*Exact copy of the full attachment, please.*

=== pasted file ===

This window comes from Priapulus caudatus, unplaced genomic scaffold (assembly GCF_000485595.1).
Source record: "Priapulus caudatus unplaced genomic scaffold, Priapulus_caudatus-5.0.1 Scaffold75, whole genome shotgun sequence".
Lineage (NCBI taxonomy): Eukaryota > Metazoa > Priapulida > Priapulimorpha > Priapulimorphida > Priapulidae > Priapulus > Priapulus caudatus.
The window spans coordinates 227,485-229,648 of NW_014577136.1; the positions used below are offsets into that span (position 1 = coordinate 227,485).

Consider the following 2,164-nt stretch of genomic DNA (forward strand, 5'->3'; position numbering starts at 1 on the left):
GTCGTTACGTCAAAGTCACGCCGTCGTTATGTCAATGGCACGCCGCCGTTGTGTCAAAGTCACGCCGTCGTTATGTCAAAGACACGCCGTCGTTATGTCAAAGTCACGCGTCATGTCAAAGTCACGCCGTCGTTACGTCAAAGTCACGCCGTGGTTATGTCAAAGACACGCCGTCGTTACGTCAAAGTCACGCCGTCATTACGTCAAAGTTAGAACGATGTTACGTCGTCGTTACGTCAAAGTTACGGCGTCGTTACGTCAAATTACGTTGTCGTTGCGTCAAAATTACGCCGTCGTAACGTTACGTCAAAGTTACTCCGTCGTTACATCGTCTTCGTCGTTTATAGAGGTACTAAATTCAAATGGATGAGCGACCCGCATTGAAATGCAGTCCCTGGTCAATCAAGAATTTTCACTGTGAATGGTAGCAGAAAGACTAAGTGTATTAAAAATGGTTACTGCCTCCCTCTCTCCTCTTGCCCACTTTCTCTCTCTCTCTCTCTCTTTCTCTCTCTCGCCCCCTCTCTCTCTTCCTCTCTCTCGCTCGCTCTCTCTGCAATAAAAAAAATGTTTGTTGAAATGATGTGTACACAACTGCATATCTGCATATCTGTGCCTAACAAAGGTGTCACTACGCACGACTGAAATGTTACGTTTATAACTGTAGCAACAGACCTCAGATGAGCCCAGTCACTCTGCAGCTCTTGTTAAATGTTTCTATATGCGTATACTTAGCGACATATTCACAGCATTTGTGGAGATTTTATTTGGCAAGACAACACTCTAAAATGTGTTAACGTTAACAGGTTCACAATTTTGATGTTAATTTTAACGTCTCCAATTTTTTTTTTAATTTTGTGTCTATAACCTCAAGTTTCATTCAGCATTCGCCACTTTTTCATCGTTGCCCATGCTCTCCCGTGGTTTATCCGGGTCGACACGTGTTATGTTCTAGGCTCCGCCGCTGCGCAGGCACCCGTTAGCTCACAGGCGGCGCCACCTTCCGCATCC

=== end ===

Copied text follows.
This window comes from Priapulus caudatus, unplaced genomic scaffold (assembly GCF_000485595.1).
Source record: "Priapulus caudatus unplaced genomic scaffold, Priapulus_caudatus-5.0.1 Scaffold75, whole genome shotgun sequence".
Lineage (NCBI taxonomy): Eukaryota > Metazoa > Priapulida > Priapulimorpha > Priapulimorphida > Priapulidae > Priapulus > Priapulus caudatus.
The window spans coordinates 227,485-229,648 of NW_014577136.1; the positions used below are offsets into that span (position 1 = coordinate 227,485).

Consider the following 2,164-nt stretch of genomic DNA (forward strand, 5'->3'; position numbering starts at 1 on the left):
GTCGTTACGTCAAAGTCACGCCGTCGTTATGTCAATGGCACGCCGCCGTTGTGTCAAAGTCACGCCGTCGTTATGTCAAAGACACGCCGTCGTTATGTCAAAGTCACGCGTCATGTCAAAGTCACGCCGTCGTTACGTCAAAGTCACGCCGTGGTTATGTCAAAGACACGCCGTCGTTACGTCAAAGTCACGCCGTCATTACGTCAAAGTTAGAACGATGTTACGTCGTCGTTACGTCAAAGTTACGGCGTCGTTACGTCAAATTACGTTGTCGTTGCGTCAAAATTACGCCGTCGTAACGTTACGTCAAAGTTACTCCGTCGTTACATCGTCTTCGTCGTTTATAGAGGTACTAAATTCAAATGGATGAGCGACCCGCATTGAAATGCAGTCCCTGGTCAATCAAGAATTTTCACTGTGAATGGTAGCAGAAAGACTAAGTGTATTAAAAATGGTTACTGCCTCCCTCTCTCCTCTTGCCCACTTTCTCTCTCTCTCTCTCTCTTTCTCTCTCTCGCCCCCTCTCTCTCTTCCTCTCTCTCGCTCGCTCTCTCTGCAATAAAAAAAATGTTTGTTGAAATGATGTGTACACAACTGCATATCTGCATATCTGTGCCTAACAAAGGTGTCACTACGCACGACTGAAATGTTACGTTTATAACTGTAGCAACAGACCTCAGATGAGCCCAGTCACTCTGCAGCTCTTGTTAAATGTTTCTATATGCGTATACTTAGCGACATATTCACAGCATTTGTGGAGATTTTATTTGGCAAGACAACACTCTAAAATGTGTTAACGTTAACAGGTTCACAATTTTGATGTTAATTTTAACGTCTCCAATTTTTTTTTTAATTTTGTGTCTATAACCTCAAGTTTCATTCAGCATTCGCCACTTTTTCATCGTTGCCCATGCTCTCCCGTGGTTTATCCGGGTCGACACGTGTTATGTTCTAGGCTCCGCCGCTGCGCAGGCACCCGTTAGCTCACAGGCGGCGCCACCTTCCGCATCC